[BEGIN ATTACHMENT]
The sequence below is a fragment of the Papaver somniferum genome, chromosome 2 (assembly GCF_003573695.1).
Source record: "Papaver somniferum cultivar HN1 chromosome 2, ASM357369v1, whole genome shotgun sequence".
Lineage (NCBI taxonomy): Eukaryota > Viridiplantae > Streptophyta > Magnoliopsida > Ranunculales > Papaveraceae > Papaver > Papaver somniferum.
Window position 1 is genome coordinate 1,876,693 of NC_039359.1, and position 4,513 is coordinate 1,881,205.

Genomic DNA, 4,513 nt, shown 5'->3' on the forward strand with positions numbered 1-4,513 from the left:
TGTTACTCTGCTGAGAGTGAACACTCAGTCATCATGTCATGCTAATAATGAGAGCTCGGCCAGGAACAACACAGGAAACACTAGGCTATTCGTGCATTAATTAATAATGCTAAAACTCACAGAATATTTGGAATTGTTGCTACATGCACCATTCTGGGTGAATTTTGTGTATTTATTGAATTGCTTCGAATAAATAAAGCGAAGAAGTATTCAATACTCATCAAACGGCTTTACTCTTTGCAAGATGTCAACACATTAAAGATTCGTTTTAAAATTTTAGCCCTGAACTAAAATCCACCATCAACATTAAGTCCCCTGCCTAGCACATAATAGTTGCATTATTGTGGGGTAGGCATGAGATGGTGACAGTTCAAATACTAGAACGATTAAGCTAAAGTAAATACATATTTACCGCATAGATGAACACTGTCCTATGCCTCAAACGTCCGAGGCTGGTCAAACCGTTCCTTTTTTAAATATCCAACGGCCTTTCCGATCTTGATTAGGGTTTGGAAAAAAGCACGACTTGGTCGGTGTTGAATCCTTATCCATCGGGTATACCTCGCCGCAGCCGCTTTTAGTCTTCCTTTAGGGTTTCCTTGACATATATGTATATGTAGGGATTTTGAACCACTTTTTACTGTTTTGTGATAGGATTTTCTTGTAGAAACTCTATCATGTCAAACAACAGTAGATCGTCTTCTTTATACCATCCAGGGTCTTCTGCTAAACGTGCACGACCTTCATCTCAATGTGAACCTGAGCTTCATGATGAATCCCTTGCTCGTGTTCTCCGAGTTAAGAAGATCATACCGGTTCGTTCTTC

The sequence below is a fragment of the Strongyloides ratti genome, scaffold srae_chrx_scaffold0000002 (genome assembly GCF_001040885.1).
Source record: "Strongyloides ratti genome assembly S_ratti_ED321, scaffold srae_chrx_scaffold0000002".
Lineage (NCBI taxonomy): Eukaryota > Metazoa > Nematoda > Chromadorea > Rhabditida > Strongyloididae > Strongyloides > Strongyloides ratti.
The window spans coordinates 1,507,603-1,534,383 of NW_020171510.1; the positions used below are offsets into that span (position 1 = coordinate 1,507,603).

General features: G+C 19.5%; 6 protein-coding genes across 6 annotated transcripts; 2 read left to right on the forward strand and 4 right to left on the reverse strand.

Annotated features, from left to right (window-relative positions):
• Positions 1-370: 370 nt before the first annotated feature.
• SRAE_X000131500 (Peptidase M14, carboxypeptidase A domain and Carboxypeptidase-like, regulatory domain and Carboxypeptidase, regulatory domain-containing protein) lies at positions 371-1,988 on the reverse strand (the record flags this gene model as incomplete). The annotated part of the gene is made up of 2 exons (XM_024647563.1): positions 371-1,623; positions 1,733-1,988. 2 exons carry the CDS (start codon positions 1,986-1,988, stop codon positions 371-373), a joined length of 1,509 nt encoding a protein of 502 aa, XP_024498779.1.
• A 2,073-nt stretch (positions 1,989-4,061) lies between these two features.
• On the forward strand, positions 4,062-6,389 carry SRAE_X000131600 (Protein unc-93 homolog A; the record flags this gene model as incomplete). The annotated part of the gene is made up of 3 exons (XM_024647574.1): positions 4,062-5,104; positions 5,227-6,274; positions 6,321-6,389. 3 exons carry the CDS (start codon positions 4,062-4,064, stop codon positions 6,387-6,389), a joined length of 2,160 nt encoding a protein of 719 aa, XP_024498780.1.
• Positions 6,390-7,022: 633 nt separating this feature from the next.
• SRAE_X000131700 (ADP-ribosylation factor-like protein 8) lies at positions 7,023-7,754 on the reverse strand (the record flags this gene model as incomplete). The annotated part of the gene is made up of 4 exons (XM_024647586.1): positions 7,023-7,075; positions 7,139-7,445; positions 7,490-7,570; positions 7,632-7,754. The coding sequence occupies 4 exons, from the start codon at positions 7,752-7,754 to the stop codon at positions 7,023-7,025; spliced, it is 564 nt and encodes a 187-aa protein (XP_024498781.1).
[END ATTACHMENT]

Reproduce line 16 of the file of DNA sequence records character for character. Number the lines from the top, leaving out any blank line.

• On the forward strand, positions 4,062-6,389 carry SRAE_X000131600 (Protein unc-93 homolog A; the record flags this gene model as incomplete). The annotated part of the gene is made up of 3 exons (XM_024647574.1): positions 4,062-5,104; positions 5,227-6,274; positions 6,321-6,389. 3 exons carry the CDS (start codon positions 4,062-4,064, stop codon positions 6,387-6,389), a joined length of 2,160 nt encoding a protein of 719 aa, XP_024498780.1.